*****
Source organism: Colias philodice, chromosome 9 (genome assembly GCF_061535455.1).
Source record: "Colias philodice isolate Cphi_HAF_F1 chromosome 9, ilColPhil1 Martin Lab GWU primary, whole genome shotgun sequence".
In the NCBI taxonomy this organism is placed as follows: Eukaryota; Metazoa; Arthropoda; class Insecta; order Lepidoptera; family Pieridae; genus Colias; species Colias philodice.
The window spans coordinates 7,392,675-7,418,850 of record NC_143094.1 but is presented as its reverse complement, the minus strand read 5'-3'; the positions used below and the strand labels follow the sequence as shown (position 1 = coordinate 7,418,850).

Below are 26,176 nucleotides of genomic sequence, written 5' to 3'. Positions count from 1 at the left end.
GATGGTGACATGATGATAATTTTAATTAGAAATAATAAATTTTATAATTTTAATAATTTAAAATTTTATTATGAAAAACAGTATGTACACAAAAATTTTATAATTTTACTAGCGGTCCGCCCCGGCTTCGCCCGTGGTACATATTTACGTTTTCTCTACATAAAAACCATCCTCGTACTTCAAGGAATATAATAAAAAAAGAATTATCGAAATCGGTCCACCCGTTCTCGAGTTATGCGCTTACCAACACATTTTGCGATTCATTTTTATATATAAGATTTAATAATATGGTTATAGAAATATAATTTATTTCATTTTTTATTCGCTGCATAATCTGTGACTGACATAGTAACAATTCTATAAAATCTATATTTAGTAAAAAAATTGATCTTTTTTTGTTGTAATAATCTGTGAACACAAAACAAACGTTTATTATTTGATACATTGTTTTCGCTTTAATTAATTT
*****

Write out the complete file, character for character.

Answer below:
Source organism: Colias philodice, chromosome 9 (genome assembly GCF_061535455.1).
Source record: "Colias philodice isolate Cphi_HAF_F1 chromosome 9, ilColPhil1 Martin Lab GWU primary, whole genome shotgun sequence".
In the NCBI taxonomy this organism is placed as follows: Eukaryota; Metazoa; Arthropoda; class Insecta; order Lepidoptera; family Pieridae; genus Colias; species Colias philodice.
The window spans coordinates 7,392,675-7,418,850 of record NC_143094.1 but is presented as its reverse complement, the minus strand read 5'-3'; the positions used below and the strand labels follow the sequence as shown (position 1 = coordinate 7,418,850).

Below are 26,176 nucleotides of genomic sequence, written 5' to 3'. Positions count from 1 at the left end.
GATGGTGACATGATGATAATTTTAATTAGAAATAATAAATTTTATAATTTTAATAATTTAAAATTTTATTATGAAAAACAGTATGTACACAAAAATTTTATAATTTTACTAGCGGTCCGCCCCGGCTTCGCCCGTGGTACATATTTACGTTTTCTCTACATAAAAACCATCCTCGTACTTCAAGGAATATAATAAAAAAAGAATTATCGAAATCGGTCCACCCGTTCTCGAGTTATGCGCTTACCAACACATTTTGCGATTCATTTTTATATATAAGATTTAATAATATGGTTATAGAAATATAATTTATTTCATTTTTTATTCGCTGCATAATCTGTGACTGACATAGTAACAATTCTATAAAATCTATATTTAGTAAAAAAATTGATCTTTTTTTGTTGTAATAATCTGTGAACACAAAACAAACGTTTATTATTTGATACATTGTTTTCGCTTTAATTAATTT